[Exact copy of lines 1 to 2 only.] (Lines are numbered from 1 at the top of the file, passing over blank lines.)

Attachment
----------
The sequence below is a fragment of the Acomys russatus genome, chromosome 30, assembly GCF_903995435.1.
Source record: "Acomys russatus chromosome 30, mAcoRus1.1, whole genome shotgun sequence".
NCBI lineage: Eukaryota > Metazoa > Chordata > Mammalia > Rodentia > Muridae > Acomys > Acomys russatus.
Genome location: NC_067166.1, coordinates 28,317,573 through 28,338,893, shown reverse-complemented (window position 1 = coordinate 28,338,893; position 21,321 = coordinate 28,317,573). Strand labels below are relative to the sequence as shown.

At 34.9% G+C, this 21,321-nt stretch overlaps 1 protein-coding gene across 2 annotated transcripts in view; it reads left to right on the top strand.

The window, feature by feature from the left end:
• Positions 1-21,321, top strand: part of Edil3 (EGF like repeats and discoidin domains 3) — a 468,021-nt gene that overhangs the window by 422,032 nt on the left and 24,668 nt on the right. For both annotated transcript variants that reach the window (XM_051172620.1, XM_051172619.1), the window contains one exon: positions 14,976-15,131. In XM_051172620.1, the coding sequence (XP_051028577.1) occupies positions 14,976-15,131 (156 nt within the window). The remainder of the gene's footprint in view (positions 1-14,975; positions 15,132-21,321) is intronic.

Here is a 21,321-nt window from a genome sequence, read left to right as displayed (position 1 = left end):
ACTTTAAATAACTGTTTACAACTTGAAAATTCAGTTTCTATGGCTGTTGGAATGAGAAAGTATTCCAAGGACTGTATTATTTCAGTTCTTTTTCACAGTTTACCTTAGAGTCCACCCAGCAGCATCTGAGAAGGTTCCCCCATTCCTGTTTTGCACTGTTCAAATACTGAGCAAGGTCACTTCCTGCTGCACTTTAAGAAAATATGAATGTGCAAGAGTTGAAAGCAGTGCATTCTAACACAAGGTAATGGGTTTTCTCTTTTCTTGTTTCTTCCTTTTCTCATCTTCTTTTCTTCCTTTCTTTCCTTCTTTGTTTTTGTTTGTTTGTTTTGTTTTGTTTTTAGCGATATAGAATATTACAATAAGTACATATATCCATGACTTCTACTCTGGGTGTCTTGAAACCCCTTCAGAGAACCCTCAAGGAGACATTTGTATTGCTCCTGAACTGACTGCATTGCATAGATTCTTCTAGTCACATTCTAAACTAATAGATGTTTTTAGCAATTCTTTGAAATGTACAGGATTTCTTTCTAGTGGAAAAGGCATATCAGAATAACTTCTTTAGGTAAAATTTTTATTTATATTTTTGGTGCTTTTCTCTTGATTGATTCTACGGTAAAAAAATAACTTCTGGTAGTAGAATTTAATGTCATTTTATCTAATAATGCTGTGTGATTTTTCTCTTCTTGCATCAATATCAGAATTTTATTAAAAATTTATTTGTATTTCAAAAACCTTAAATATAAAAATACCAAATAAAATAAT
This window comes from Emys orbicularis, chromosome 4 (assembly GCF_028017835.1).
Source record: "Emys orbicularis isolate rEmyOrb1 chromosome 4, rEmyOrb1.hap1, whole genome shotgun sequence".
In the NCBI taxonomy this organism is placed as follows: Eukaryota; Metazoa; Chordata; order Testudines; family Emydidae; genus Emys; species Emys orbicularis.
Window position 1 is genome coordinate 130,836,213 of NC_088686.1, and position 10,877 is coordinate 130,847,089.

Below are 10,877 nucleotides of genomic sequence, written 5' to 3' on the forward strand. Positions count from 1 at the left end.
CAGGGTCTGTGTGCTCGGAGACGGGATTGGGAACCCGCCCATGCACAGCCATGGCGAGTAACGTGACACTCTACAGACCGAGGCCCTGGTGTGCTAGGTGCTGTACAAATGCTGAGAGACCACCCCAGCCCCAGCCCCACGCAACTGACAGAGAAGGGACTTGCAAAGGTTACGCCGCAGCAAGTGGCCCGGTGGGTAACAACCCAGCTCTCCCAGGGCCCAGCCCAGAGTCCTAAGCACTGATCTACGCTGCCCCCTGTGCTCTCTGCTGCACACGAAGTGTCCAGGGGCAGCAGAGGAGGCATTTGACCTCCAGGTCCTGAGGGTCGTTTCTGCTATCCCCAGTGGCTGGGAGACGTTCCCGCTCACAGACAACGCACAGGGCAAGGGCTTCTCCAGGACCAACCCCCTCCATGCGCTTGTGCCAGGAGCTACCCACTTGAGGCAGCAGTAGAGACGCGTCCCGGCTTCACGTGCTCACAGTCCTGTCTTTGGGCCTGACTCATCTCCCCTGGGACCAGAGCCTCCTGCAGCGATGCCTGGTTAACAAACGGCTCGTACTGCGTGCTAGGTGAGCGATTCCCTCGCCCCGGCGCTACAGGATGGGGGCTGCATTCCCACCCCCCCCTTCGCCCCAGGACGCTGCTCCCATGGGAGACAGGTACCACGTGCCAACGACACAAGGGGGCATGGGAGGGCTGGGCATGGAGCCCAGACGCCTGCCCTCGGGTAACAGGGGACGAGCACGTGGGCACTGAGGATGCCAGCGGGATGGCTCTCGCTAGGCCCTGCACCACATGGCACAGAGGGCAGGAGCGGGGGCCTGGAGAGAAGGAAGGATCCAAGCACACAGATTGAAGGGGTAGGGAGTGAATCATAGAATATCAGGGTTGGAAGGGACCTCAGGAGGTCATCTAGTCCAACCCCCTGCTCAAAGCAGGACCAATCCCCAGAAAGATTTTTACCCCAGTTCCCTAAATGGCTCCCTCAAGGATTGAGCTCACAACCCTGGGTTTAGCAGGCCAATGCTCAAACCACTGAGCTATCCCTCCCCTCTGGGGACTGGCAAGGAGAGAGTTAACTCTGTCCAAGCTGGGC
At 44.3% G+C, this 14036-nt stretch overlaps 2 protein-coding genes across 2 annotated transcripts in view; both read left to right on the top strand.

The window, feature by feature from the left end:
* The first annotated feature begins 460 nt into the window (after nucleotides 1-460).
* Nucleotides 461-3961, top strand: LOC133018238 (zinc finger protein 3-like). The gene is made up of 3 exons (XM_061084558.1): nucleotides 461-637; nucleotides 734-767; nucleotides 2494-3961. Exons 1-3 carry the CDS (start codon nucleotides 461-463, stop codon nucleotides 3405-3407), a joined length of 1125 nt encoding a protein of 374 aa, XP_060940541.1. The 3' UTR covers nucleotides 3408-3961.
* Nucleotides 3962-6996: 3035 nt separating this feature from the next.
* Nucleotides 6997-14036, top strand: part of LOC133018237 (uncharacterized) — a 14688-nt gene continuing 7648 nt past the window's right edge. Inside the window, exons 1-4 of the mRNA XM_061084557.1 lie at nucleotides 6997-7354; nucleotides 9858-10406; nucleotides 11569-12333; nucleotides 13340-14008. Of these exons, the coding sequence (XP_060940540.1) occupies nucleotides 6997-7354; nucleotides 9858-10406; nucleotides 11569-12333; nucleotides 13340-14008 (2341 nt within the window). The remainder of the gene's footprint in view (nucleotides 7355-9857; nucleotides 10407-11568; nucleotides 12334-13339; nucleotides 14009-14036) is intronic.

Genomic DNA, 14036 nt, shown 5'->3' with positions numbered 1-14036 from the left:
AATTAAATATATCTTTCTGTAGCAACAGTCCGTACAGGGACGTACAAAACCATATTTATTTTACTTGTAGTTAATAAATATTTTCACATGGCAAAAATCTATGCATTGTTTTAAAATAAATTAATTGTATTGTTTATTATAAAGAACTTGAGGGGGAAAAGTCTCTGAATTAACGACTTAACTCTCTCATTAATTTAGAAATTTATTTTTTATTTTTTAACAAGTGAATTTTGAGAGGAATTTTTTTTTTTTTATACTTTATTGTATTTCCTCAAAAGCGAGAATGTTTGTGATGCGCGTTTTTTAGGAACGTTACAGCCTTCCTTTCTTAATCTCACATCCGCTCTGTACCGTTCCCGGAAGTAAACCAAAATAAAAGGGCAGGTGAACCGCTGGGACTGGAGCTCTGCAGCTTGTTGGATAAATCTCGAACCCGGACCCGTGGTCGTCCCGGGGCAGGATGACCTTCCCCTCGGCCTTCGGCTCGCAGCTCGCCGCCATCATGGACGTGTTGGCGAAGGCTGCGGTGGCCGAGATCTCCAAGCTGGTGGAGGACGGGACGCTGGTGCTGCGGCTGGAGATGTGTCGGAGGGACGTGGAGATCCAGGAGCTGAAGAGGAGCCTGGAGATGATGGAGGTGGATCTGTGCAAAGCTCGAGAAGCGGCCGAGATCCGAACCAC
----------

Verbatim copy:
The sequence below is a fragment of the Acomys russatus genome, chromosome 30, assembly GCF_903995435.1.
Source record: "Acomys russatus chromosome 30, mAcoRus1.1, whole genome shotgun sequence".